In the electrode 30, the bubbles 42 are embedded into the hydrogel layer 44 and are exposed at the bottom of the electrode unit 30, as shown in FIGS. 3 and 6, in order to provide a direct contact with the patient's skin.
 A wire connector 50 is attached to the electrode unit 30 (specifically to the conductive hydrogel layer 44), in order to conduct biomedical electrical signals of interest to (or from) the medical data acquisition device 34.
 Although a wire connection is shown between the electrode unit 30 and the medical data acquisition device 34, a telemetric data transmission is also contemplated in the scope of the present invention which would include, instead of wires, a transmitter (or transceiver) at the medical electrode unit 30 which transmits data to the medical data acquisition device 34 which for this purpose is equipped with a receiver (or transceiver) for receiving the transmitted data.
 The adhesive layer 44 is formed from an electrically conductive hydrogel. The conductive hydrogel used for the adhesive layer in the present device is characterized by a surface stickiness and a cohesiveness sufficient to maintain structural integrity of the adhesive layer when being removed from the skin. In addition, bio-compatibility of the adhesive layer is an important characteristic of the material. The adhesive material applicable in the medical electrode is inert, non-metabolizing, and hypoallergenic.
 The content of the adhesive includes polyethylene oxide, sodium chloride, and water which are present in the material in the approximate ranges of 6-10 weight % of polyethylene oxide, 5-8 weight % of sodium chloride, and 80-90 weight % of water.
 The preferred content of ingredients in the adhesive material is 10 weight % of polyethylene oxide, 5 weight % of sodium chloride, and 85 weight % of water.
 The hydrogel in the suggested combination provides the flexibility and bio-compatibility needed for skin applications as well as adhesion strength which is stronger than the current electrodes on the market. The polyethylene oxide is used in the adhesive material as a polymer matrix to provide an adequate viscosity.
 The hydrogel's adhesiveness depends on its ability to conform to minute irregularities on the skin surface and to retain its cohesive properties. The hydrogel in the subject medical electrode remains adhesive even while absorbing skin perspiration. The hydrogel, due to its viscostatic characteristics, provides a strong contagious contact with the skin.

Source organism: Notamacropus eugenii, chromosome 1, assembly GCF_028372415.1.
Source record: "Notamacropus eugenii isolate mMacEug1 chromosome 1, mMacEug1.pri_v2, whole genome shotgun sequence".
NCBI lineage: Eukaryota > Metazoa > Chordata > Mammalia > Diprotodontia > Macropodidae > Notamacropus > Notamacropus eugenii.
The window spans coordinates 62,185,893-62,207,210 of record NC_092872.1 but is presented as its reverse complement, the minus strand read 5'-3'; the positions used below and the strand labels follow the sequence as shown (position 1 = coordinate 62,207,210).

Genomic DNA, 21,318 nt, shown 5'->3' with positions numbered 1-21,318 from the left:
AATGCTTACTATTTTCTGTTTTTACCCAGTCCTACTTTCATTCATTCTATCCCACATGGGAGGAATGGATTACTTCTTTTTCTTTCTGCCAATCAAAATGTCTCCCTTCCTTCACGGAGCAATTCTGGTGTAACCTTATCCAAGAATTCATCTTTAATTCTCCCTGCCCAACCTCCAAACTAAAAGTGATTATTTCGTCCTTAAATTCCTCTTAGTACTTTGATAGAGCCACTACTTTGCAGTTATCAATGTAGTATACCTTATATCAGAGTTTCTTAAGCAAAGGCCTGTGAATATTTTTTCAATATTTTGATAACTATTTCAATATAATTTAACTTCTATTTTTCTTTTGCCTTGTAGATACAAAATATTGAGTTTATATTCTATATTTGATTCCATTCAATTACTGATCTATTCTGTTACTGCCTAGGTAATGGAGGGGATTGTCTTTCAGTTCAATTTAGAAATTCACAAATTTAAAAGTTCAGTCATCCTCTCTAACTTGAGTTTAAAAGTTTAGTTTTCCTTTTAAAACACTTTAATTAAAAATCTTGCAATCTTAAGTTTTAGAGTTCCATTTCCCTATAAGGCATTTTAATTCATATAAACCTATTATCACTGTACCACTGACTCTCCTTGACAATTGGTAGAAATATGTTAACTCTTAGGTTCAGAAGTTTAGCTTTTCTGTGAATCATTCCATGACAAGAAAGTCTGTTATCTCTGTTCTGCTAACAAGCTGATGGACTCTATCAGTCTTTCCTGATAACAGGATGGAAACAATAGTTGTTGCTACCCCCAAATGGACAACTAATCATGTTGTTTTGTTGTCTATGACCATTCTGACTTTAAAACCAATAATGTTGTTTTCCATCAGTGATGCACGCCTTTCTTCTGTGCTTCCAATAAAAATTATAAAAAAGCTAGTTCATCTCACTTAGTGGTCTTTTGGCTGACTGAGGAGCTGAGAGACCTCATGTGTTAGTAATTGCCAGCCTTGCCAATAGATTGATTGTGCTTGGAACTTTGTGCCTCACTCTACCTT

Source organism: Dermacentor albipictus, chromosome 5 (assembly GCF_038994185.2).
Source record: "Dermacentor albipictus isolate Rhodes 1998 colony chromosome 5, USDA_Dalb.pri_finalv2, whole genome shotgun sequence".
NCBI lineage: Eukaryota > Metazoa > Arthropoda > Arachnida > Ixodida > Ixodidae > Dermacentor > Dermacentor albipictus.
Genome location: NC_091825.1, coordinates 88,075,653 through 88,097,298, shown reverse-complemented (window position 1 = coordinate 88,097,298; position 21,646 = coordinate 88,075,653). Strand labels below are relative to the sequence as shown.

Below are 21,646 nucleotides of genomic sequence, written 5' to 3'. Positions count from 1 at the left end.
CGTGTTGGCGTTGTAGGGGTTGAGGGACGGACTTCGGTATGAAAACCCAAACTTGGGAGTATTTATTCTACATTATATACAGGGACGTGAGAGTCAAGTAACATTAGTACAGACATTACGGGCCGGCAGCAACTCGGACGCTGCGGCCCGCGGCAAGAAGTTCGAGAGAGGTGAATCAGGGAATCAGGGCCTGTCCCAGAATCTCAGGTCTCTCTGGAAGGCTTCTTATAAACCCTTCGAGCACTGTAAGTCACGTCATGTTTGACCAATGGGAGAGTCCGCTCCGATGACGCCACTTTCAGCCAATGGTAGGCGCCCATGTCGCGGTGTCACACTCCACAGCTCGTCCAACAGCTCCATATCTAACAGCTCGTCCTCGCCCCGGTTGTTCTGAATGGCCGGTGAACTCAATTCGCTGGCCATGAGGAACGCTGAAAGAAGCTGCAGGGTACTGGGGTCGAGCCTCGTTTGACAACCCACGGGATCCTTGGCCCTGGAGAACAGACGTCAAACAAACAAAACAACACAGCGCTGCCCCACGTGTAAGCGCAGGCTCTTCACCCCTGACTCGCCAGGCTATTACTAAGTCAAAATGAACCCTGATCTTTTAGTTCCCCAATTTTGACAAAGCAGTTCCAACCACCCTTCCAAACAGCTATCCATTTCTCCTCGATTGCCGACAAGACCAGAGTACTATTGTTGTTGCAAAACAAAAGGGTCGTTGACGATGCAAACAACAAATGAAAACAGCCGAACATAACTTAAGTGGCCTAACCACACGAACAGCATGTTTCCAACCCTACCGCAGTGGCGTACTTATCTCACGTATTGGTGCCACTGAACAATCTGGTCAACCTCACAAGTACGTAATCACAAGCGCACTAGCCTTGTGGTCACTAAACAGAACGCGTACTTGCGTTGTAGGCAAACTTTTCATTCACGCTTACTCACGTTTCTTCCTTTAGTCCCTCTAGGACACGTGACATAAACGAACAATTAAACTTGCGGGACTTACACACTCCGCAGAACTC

The NaCl in the hydrogel is included to increase the ability of the hydrogel to carry electrical current, so that the electrode is able to detect sensitive electrical pulses from the heart ECG, the brain EEG signals, and the like.
 The sodium chloride salt component provides electrical conductance for the medical electrode to be used effectively with medical data acquisition equipment. Sodium chloride is an agent which provides electrical transmission between the human body surface and the medical data acquisition and monitoring equipment. Therefore, it is important to maintain a constant percentage of the sodium chloride in the adhesive.
 Water is an important component and the highest percentage component of the hydrogel in question. This component maintains the adherence level of the hydrogel as well as serving as the hydrating agent to maintain the hydrating characteristics at the interface between the patient's skin and the medical electrode. The high water content additionally precludes the necessity of preparatory skin shaving.
 The water is an integral unseparable part of the hydrogel structure. For this reason the hydrogel remains a homogeneous composition. The hydrogel cleans the body surface of water soluble exudates and secretions through osmosis, thus preventing the skin irritation. The hydrogel layer is flexible, conforms to the irregularities of skin, and thus produces a substantially uniform contact therewith, thus lowering probability of excessive electrical noise or current loss which can undermine the accuracy of a medical data recording and efficiency of any possible treatment.